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How fundraisers like Run For The Cure support research

The University of Toronto is celebrating its fourth year as host of the CIBC Run for the Cure (U of T News file photo)

At the CIBC Run for the Cure Oct. 6, people will gather at the University of Toronto and across Canada, sporting sensible footwear, pink hats, wigs and boas to support the Canadian Breast Cancer Foundation.

Some of the women who take part may carry the genetic mutations BRCA 1 or BRCA 2 — mutations which increase their susceptibility to breast and ovarian cancer.

Now, backed by funds from Canadian Breast Cancer Foundation (CBCF), Ontario region, U of T researcher and neuroscientist Gillian Einstein is embarking on research that might change their lives.

“Breast cancer research is now such an established field that we’re able to look not just at the mechanisms of the disease, but at the effects of treatment,” Einstein says.

Given the increased cancer risk, women who carry the BRCA1 or 2 mutations are often counseled to have their ovaries removed as a preventive measure. Einstein has received funding from CBCF to study what happens to women’s cognition, including memory and attention, after their ovaries are removed. The study will eventually follow 275 women over 10 years.

“There are very few studies looking at the effect of ovarian removal on cognition,” says Einstein. “There are neuropsychological studies six months post-surgery, and epidemiological studies looking at 35 years later. That’s a huge gap of time over which we know nothing about what could be happening to the brain.”

Ovaries are the primary source of estradiol, one of the three forms of estrogen made by women. Although estradiol levels decrease in menopause because of ovarian aging, removing a woman’s ovaries eliminates almost all of the estradiol from her body.

Women that have their ovaries removed as a preventative measure will be potentially living without estradiol for many years, Einstein says.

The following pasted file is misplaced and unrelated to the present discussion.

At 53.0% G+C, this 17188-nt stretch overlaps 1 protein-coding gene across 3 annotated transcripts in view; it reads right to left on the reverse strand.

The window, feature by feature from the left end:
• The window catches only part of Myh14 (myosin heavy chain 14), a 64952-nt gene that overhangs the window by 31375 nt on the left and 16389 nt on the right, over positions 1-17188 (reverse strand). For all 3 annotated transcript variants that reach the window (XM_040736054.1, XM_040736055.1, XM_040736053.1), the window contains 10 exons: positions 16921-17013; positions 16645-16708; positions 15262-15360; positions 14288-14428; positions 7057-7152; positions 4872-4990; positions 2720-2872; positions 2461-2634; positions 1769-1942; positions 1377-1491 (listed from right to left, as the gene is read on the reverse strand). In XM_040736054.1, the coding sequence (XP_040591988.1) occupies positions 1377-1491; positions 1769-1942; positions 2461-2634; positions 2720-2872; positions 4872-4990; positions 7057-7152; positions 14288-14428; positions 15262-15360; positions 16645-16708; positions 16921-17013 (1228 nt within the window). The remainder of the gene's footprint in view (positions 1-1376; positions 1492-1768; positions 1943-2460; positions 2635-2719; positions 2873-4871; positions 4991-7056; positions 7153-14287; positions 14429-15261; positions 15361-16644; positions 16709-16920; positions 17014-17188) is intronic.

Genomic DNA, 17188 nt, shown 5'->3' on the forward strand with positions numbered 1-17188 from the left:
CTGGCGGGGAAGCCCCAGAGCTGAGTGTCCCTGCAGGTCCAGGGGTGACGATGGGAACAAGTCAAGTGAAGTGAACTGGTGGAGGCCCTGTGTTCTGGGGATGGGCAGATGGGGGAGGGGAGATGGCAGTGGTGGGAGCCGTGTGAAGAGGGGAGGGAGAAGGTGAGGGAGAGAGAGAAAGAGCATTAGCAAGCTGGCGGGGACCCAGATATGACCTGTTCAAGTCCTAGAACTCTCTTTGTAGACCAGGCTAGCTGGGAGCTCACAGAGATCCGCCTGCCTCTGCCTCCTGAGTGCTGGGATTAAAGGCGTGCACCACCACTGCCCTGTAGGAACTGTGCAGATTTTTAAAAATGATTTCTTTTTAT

“We associate ovaries with reproduction, but they also make this estrogen that affects every single body system, from the bones to the heart to the brain,” says Einstein. “Removing the ovaries means more than losing your fertility – there are repercussions to the whole body.”

Women need to know this information in order to make a properly informed choice about a life-altering decision, as well as to protect themselves after the decision is made, says Einstein. She believes so strongly in the importance of this research that she funded much of the research necessary to gain preliminary data for her grant application out of her own pocket. Not only will the project uncover fundamental information about the importance of this estrogen for younger women, but it will affect the quality of life of those who carry the BRCA mutation, she says.

“I’m very grateful to CBCF-Ontario for this funding because it’s opened up huge arenas of important research for women’s health.”

The CIBC Run for the Cure will be taking place on the University of Toronto Front Campus. Participants may choose to walk or run a one-kilometre or five-kilometre route. Last year, more than 18,000 people raised more than $4.2 million for the Toronto run. Across Canada, more than 170,000 took part in the run in support of breast cancer research, education and awareness.

Women who carry the BRCA1 or 2 mutations and are interested in joining Einstein’s research study can email her at gillian.einstein@utoronto.ca for more information.